Index of Species Information
SPECIES: Empetrum nigrum
SPECIES: Empetrum nigrum
AUTHORSHIP AND CITATION :
Matthews, Robin F. 1992. Empetrum nigrum. In: Fire Effects Information System, [Online].
U.S. Department of Agriculture, Forest Service,
Rocky Mountain Research Station, Fire Sciences Laboratory (Producer).
Available: http://www.fs.fed.us/database/feis/ .
Empetrum hermaphroditum (Lange) Hagerup
SCS PLANT CODE :
COMMON NAMES :
The currently accepted scientific name of black crowberry is Empetrum
nigrum L. [2,13,18]. There are two recognized subspecies, both having a
circumpolar distribution: Empetrum nigrum subsp. nigrum with unisexual
flowers and Empetrum nigrum subsp. hermaphroditum with bisexual flowers
LIFE FORM :
FEDERAL LEGAL STATUS :
No special status
OTHER STATUS :
DISTRIBUTION AND OCCURRENCE
SPECIES: Empetrum nigrum
GENERAL DISTRIBUTION :
Black crowberry is distributed throughout Alaska, across the Yukon
Territory and Canada to Labrador, Newfoundland, and Greenland. It
occurs south through New England and the Great Lakes states, as well as
along the Pacific Coast to northern California. Black crowberry also
has a wide distribution throughout Europe [38,42,47].
FRES10 White - red - jack pine
FRES11 Spruce - fir
FRES19 Aspen - birch
FRES23 Fir - spruce
FRES24 Hemlock - Sitka spruce
FRES26 Lodgepole pine
AK CA ME MA MI MN NH NY OR VT
WA WI AB BC LB MB NB NF NT NS
ON PQ SK YT
BLM PHYSIOGRAPHIC REGIONS :
1 Northern Pacific Border
2 Cascade Mountains
KUCHLER PLANT ASSOCIATIONS :
K001 Spruce - cedar - hemlock forest
K002 Cedar - hemlock - Douglas-fir forest
K003 Silver fir - Douglas-fir forest
K004 Fir - hemlock forest
K008 Lodgepole pine - subalpine forest
K012 Douglas-fir forest
K015 Western spruce - fir forest
K052 Alpine meadows and barren
K093 Great Lakes spruce - fir forest
K094 Conifer bog
K095 Great Lakes pine forest
K096 Northeastern spruce - fir forest
K108 Northern hardwoods - spruce forest
SAF COVER TYPES :
1 Jack pine
5 Balsam fir
12 Black spruce
13 Black spruce - tamarack
18 Paper birch
107 White spruce
201 White spruce
202 White spruce - paper birch
204 Black spruce
205 Mountain hemlock
206 Engelmann spruce - subalpine fir
218 Lodgepole pine
223 Sitka spruce
224 Western hemlock
225 Western hemlock - Sitka spruce
226 Coastal true fir - hemlock
227 Western redcedar - western hemlock
228 Western redcedar
229 Pacific Douglas-fir
230 Douglas-fir - western hemlock
253 Black spruce - white spruce
254 Black spruce - paper birch
SRM (RANGELAND) COVER TYPES :
HABITAT TYPES AND PLANT COMMUNITIES :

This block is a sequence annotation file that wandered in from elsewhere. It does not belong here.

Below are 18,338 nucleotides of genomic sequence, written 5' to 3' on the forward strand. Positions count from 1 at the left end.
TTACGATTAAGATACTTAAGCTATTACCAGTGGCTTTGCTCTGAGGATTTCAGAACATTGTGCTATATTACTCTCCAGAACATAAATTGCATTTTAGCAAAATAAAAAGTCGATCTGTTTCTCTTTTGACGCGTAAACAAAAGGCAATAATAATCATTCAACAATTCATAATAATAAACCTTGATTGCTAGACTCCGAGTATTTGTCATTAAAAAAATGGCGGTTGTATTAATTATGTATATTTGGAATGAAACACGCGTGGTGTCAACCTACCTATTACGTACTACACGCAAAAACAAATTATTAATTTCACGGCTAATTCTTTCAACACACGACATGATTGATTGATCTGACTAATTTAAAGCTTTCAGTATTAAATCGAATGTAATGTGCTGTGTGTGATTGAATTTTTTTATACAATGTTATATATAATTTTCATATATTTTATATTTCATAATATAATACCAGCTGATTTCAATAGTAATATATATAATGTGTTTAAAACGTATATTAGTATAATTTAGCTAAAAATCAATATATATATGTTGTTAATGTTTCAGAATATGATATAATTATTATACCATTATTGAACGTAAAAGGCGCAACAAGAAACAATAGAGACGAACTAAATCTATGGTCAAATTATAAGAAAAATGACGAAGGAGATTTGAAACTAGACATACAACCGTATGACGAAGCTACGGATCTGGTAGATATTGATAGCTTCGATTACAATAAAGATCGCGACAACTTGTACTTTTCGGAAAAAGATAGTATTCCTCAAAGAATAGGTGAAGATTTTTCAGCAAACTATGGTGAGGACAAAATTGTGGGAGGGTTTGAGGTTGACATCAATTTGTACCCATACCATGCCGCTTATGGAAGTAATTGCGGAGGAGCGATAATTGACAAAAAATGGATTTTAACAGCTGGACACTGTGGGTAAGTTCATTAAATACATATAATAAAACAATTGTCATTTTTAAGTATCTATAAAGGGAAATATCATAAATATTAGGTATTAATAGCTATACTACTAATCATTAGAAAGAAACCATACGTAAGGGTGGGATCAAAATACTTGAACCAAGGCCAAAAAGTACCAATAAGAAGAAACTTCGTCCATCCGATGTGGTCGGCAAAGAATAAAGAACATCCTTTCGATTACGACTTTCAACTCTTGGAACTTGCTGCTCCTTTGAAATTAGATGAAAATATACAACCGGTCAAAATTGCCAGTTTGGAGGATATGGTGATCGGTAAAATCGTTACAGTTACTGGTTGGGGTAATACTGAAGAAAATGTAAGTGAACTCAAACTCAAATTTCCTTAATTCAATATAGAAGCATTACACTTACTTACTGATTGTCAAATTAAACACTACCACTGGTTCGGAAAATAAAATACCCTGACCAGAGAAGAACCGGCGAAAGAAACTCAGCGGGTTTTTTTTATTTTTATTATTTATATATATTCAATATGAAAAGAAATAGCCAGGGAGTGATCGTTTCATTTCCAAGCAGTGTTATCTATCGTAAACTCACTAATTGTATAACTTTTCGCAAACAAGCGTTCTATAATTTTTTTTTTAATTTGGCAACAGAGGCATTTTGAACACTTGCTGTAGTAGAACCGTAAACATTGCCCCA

Black crowberry is a dominant or codominant in a variety of different
habitats. It may occur as an understory dominant in open conifer
woodlands with black spruce (Picea mariana), white spruce (P. glauca),
or shore pine (Pinus contorta var. contorta). Black crowberry can
dominate shrub-types with dwarf birch (Betula nana), willow (Salix
spp.), and ericaceous shrubs in bogs or muskegs and on open, moist
Other commonly associated species include: paper birch (Betula
papyrifera), quaking aspen (Populus tremuloides), Alaska cedar
(Chamaecyparis nootkatensis), bog birch (Betula glandulosa), Labrador
tea (Ledum glandulosum and L. groenlandicum), various Vaccinium and
Carex species, feathermosses (Hylocomium spp. and Pleurozium spp.),
lichens (Cladonia spp. and Cladina spp.), and sphagnum mosses.
Published classification schemes listing black crowberry as a major
component of plant associations (pas), community types (cts), or
vegetation types (vts) are as follows:
AREA CLASSIFICATION AUTHORITY
AK gen. veg. pas Viereck & Dyrness 1980
Kenai Peninsula, AK vts Reynolds 1990
Canadian Rocky Mtns. old growth cts Achuff 1989
NF peatland pas Pollett 1972
sw YT cts Douglas 1974
SPECIES: Empetrum nigrum
IMPORTANCE TO LIVESTOCK AND WILDLIFE :
Black crowberry fruits are utilized as fall and winter forage by over 40
species of songbirds, waterfowl, and upland game birds [27,28,44,47].
The berries are especially important to grouse and ptarmigan [10,27,47].
Black crowberry seeds are a major component of the red-backed vole's
fall diet .
Big game animals that browse black crowberry foliage include reindeer,
caribou, and bear [4,17,41]. Bear also eat the berries, so black
crowberry utilization by bear increases in summer as fruits become ripe.
Occurrence of black crowberry fruits in bear scat samples increased from
5.9 percent in early spring to 12.9 percent by late summer .
NUTRITIONAL VALUE :
Black crowberry in barren-ground caribou forage areas consists of 6.27
percent protein and releases energy in the amount of 5.51 kilocalories
per gram 
Digestibility of black crowberry has been classified as low .
COVER VALUE :
Dense mats of black crowberry probably provide cover for small rodents
VALUE FOR REHABILITATION OF DISTURBED SITES :
Black crowberry has been broadly successful at naturally colonizing
borrow pits in the tundra regions of northwestern Canada, and may be of
use in managed reclamation projects . Black crowberry has followed
cottongrass (Eriophorum spissum) in the colonization of mined peatlands,
but only after decades have elapsed . Dense black crowberry mats
catch blowing soils in areas of high wind exposure, and its interlocking
roots may help stabilize the steep, rocky slopes it often inhabits.
Black crowberry could not be established by seed on test plots in
simulated pipeline trenches near Fort Norman, Northwest Territories
OTHER USES AND VALUES :
Black crowberry fruits are used, but usually mixed with other berries,
in pies or jellies. In the winter, Native Americans gather the